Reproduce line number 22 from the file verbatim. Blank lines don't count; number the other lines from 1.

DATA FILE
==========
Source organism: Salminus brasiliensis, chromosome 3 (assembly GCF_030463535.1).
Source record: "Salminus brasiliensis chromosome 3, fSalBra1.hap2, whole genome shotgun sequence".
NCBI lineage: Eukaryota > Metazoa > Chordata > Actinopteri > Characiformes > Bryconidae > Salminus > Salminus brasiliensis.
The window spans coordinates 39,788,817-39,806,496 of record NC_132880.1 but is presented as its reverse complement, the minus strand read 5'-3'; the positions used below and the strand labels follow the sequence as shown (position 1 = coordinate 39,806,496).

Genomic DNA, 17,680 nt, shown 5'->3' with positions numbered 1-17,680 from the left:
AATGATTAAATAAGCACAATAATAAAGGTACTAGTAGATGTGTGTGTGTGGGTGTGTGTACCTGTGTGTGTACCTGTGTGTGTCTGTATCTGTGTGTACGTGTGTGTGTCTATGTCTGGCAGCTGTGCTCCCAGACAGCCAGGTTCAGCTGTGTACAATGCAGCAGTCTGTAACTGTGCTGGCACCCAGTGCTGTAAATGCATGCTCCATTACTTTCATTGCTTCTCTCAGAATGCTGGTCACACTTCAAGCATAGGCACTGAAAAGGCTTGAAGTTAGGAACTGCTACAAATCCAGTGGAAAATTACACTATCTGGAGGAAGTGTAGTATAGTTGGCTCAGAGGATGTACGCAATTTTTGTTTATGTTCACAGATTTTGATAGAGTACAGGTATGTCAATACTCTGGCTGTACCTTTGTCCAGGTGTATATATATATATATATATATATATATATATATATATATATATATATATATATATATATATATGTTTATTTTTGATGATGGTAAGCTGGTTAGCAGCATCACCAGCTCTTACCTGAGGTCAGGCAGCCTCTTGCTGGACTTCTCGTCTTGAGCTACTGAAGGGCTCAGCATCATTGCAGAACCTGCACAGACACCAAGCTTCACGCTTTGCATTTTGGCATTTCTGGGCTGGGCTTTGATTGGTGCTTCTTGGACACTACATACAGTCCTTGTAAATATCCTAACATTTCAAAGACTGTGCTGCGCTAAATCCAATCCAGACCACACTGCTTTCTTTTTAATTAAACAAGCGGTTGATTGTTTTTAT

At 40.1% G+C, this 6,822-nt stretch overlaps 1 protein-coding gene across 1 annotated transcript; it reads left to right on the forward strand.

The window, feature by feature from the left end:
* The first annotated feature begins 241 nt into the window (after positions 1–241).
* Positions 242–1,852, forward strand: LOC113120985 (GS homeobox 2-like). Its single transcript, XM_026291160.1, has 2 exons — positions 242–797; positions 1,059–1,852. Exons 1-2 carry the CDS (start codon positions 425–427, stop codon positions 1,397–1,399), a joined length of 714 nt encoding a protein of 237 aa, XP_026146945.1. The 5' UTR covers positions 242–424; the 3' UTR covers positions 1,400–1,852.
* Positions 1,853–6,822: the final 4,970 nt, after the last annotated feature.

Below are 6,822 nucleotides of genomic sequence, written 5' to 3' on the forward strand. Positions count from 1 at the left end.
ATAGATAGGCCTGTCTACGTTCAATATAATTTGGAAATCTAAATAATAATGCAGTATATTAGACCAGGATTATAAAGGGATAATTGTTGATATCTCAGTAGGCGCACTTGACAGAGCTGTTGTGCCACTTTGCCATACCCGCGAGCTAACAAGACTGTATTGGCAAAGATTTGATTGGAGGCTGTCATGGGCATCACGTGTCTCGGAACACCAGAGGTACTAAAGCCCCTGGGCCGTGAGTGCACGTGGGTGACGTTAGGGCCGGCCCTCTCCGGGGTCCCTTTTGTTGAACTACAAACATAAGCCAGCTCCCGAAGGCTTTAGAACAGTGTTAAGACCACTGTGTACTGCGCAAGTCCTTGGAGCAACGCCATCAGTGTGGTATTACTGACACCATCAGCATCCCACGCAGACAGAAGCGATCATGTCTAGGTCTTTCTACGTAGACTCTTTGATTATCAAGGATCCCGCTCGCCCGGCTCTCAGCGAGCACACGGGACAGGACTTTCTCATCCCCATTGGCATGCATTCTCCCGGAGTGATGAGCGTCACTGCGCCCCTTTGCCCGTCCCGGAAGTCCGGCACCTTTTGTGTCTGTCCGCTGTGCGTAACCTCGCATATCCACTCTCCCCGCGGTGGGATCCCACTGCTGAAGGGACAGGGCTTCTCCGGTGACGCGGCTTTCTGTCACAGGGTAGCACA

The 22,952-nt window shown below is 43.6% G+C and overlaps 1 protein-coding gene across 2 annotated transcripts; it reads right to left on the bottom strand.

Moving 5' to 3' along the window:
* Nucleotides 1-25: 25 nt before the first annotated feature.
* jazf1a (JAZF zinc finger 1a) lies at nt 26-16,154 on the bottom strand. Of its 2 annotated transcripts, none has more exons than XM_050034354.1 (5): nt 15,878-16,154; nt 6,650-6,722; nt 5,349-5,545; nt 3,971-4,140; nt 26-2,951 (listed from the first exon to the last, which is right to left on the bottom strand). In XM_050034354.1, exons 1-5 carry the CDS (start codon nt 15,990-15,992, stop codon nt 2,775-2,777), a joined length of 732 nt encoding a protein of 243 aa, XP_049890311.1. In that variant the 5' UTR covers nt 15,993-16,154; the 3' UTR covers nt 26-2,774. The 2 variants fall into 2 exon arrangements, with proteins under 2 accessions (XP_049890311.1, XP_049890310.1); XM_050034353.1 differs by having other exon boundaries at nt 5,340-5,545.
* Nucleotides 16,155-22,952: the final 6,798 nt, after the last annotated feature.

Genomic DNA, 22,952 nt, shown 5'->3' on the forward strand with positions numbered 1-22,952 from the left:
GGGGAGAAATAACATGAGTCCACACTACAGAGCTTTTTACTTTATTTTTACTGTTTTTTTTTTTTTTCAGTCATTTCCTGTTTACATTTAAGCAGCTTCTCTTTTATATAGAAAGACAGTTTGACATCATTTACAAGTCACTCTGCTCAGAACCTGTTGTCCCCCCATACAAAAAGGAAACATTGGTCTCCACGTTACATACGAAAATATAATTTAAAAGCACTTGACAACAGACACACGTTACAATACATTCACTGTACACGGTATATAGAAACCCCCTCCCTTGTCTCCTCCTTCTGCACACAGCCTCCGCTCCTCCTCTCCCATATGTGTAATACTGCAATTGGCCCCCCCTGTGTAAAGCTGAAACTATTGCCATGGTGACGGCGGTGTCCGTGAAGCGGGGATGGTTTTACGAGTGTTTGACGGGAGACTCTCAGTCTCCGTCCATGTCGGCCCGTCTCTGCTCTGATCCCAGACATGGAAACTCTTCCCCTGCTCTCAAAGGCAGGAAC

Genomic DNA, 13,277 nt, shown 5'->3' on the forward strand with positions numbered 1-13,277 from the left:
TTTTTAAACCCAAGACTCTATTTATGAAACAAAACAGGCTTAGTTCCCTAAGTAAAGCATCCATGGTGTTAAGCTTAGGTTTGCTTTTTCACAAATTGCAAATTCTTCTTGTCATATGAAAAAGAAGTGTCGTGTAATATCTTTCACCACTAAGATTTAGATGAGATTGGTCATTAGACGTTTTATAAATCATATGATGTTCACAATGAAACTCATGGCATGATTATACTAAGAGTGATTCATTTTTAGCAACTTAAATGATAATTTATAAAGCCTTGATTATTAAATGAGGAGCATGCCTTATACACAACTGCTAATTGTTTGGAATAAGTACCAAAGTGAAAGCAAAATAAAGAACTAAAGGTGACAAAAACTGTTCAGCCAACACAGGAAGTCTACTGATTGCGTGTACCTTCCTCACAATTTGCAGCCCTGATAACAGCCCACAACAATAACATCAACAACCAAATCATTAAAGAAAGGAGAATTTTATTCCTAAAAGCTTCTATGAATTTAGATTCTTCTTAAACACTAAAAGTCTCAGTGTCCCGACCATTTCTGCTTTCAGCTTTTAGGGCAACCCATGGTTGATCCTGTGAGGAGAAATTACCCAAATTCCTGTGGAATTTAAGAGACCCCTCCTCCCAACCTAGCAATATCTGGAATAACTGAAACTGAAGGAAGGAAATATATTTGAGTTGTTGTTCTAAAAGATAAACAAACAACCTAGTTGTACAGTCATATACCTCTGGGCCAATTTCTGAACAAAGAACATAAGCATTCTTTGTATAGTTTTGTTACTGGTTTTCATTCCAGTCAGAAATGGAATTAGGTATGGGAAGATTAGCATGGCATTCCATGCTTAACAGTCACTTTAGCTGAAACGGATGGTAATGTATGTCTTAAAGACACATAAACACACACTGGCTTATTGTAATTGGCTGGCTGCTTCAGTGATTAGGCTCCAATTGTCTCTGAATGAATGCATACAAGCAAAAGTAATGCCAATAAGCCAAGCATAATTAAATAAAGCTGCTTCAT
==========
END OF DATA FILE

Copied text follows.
TTTTTAAACCCAAGACTCTATTTATGAAACAAAACAGGCTTAGTTCCCTAAGTAAAGCATCCATGGTGTTAAGCTTAGGTTTGCTTTTTCACAAATTGCAAATTCTTCTTGTCATATGAAAAAGAAGTGTCGTGTAATATCTTTCACCACTAAGATTTAGATGAGATTGGTCATTAGACGTTTTATAAATCATATGATGTTCACAATGAAACTCATGGCATGATTATACTAAGAGTGATTCATTTTTAGCAACTTAAATGATAATTTATAAAGCCTTGATTATTAAATGAGGAGCATGCCTTATACACAACTGCTAATTGTTTGGAATAAGTACCAAAGTGAAAGCAAAATAAAGAACTAAAGGTGACAAAAACTGTTCAGCCAACACAGGAAGTCTACTGATTGCGTGTACCTTCCTCACAATTTGCAGCCCTGATAACAGCCCACAACAATAACATCAACAACCAAATCATTAAAGAAAGGAGAATTTTATTCCTAAAAGCTTCTATGAATTTAGATTCTTCTTAAACACTAAAAGTCTCAGTGTCCCGACCATTTCTGCTTTCAGCTTTTAGGGCAACCCATGGTTGATCCTGTGAGGAGAAATTACCCAAATTCCTGTGGAATTTAAGAGACCCCTCCTCCCAACCTAGCAATATCTGGAATAACTGAAACTGAAGGAAGGAAATATATTTGAGTTGTTGTTCTAAAAGATAAACAAACAACCTAGTTGTACAGTCATATACCTCTGGGCCAATTTCTGAACAAAGAACATAAGCATTCTTTGTATAGTTTTGTTACTGGTTTTCATTCCAGTCAGAAATGGAATTAGGTATGGGAAGATTAGCATGGCATTCCATGCTTAACAGTCACTTTAGCTGAAACGGATGGTAATGTATGTCTTAAAGACACATAAACACACACTGGCTTATTGTAATTGGCTGGCTGCTTCAGTGATTAGGCTCCAATTGTCTCTGAATGAATGCATACAAGCAAAAGTAATGCCAATAAGCCAAGCATAATTAAATAAAGCTGCTTCAT